A little project I'm working on:
Baltimore Clippers: A design evolution.
Basically I'm tracing examples of the type of ship broadly classed as Baltimore Clippers, their roots and how they influenced sailing ship designs for speed under sail. It covers a period from the mid 1700's all the way through to the early 20th century. If the need was for fast movement of perishables, commanding the best market price, evading pirates, blockade running, smuggling, racing, or just being faster than everybody else, thank these ships.
They got their start in the Americas, via sloops down in the Caribbean to avoid pirates, from the Main Schooners for the schooner sailing rigs. In between by the late 1760's , the basics all came together in the Baltimore region where shipbuilders took the best traits, stretched the hull for capacity and speed and the ship type was born.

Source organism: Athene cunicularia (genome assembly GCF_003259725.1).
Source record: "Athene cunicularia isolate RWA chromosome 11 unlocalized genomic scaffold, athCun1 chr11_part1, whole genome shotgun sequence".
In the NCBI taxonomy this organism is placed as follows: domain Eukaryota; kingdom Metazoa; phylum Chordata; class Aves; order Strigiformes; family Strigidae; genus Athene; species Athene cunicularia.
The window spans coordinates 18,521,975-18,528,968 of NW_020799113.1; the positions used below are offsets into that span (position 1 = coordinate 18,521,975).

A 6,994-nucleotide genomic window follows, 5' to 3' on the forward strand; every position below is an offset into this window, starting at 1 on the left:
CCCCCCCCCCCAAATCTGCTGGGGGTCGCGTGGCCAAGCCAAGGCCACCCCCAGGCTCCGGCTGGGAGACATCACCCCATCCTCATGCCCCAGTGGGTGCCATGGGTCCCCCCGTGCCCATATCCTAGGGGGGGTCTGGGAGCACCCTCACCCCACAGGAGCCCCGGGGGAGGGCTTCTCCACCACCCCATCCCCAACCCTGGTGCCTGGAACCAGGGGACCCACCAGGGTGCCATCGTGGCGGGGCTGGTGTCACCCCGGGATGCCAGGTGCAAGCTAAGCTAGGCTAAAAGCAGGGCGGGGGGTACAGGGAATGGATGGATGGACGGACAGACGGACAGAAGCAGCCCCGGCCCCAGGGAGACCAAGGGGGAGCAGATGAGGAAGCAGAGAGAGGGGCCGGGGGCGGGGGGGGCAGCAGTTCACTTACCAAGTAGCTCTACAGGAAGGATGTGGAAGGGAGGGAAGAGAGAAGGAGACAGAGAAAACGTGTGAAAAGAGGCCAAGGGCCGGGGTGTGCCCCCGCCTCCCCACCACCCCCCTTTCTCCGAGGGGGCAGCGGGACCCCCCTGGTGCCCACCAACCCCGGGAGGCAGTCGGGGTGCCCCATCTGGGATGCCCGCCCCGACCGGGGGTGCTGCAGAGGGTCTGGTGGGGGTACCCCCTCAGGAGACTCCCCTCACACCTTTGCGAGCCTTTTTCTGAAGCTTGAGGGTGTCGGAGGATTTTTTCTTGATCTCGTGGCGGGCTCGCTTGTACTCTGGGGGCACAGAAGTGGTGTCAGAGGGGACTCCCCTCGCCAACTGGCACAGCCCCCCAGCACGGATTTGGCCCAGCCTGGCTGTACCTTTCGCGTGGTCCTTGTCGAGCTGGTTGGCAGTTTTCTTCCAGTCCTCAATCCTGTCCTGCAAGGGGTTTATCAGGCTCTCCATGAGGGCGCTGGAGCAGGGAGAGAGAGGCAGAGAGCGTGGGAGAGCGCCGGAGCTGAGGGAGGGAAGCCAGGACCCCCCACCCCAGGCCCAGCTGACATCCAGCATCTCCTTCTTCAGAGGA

They started off small, as pilot boats and freighters of under 80' (waterline)...nobody was manufacturing enough for larger hulls then. The hull form developed a reputation for speed and was copied by all the major European powers. After 1815 they started to grow in size. By the 1830's they influence the design of the Atlantic Packets and ultimately the famous Clippers. The sharp hulls also lead to the speedier naval vessels, etc.
What killed them off for general cargo hauling was hull capacity...with the industrial revolution and the ability to create iron in quantity, ships suddenly could be built large enough to blend the Baltimore Clippers sharp ends with the bulky midsections needed to move stuff in quantity.
Bermuda Sloop (1740)
Virginia Built Privateer "Swift" (1770's)
HMS Flying Fish (1806) American Built